insulin monotherapy groups (40.1 events/1000 patient-years), p=0.0034;

a significant reduction of the absolute risk of diabetes-related mortality: metformin
7.5 events/1000 patient-years, diet alone 12.7 events/1000 patient-years, p=0.017;

a significant reduction of the absolute risk of overall mortality: metformin
13.5 events/1000 patient-years versus diet alone 20.6 events/1000 patient-years
(p=0.011), and versus the combined sulfonylurea and insulin monotherapy groups
18.9 events/1000 patient-years (p=0.021);

a significant reduction in the absolute risk of myocardial infarction: metformin
11 events/1000 patient-years, diet alone 18 events/1000 patient-years (p=0.01).
Benefit regarding clinical outcome has not been shown for metformin used as second-line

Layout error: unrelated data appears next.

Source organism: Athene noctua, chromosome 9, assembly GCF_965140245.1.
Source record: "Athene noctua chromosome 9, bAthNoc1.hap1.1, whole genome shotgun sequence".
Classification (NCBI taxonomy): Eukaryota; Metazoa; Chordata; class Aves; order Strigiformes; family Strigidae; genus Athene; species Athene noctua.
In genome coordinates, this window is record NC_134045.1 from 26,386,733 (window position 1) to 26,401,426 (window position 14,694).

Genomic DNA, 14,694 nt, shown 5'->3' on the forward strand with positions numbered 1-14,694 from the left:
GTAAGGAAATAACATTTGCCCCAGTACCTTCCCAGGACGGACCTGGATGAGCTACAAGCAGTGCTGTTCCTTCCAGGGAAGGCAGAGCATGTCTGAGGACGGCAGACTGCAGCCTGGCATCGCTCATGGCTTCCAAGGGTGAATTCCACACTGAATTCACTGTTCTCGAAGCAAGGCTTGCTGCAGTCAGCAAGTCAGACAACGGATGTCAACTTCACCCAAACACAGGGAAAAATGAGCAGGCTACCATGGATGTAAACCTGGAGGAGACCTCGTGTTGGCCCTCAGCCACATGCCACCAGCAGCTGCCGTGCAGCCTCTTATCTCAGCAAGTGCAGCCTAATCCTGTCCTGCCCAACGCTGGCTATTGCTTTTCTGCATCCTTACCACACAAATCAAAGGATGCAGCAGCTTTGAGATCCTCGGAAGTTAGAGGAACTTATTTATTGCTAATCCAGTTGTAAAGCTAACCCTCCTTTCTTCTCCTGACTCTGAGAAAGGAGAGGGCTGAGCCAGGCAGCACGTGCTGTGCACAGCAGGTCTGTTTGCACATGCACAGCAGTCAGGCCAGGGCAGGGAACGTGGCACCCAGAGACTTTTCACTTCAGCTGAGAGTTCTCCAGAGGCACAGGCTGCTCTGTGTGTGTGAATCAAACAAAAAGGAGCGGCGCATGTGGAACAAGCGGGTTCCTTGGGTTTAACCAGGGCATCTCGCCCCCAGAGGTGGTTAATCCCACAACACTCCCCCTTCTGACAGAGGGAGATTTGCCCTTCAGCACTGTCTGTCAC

therapy, in combination with a sulfonylurea.
In type 1 diabetes, the combination of metformin and insulin has been used in selected
patients, but the clinical benefit of this combination has not been formally established.
Paediatric population
Controlled clinical studies in a limited paediatric population aged 10-16 years treated during 1
year demonstrated a similar response in glycaemic control to that seen in adults.

5.2

Pharmacokinetic properties

Absorption
After an oral dose of metformin hydrochloride tablet, maximum plasma concentration (Cmax)
is reached in approximately 2.5 hours (tmax). Absolute bioavailability of a 500 mg or 850 mg
metformin hydrochloride tablet is approximately 50-60% in healthy subjects. After an oral
dose, the non-absorbed fraction recovered in faeces was 20-30%.
After oral administration, metformin absorption is saturable and incomplete. It is assumed that
the pharmacokinetics of metformin absorption is non-linear.
At the recommended metformin doses and dosing schedules, steady state plasma
concentrations are reached within 24 to 48 hours and are generally less than 1 microgram/ml.

In controlled clinical trials, maximum metformin plasma levels (Cmax) did not exceed
5 microgram/ml, even at maximum doses.
Food decreases the extent and slightly delays the absorption of metformin. Following oral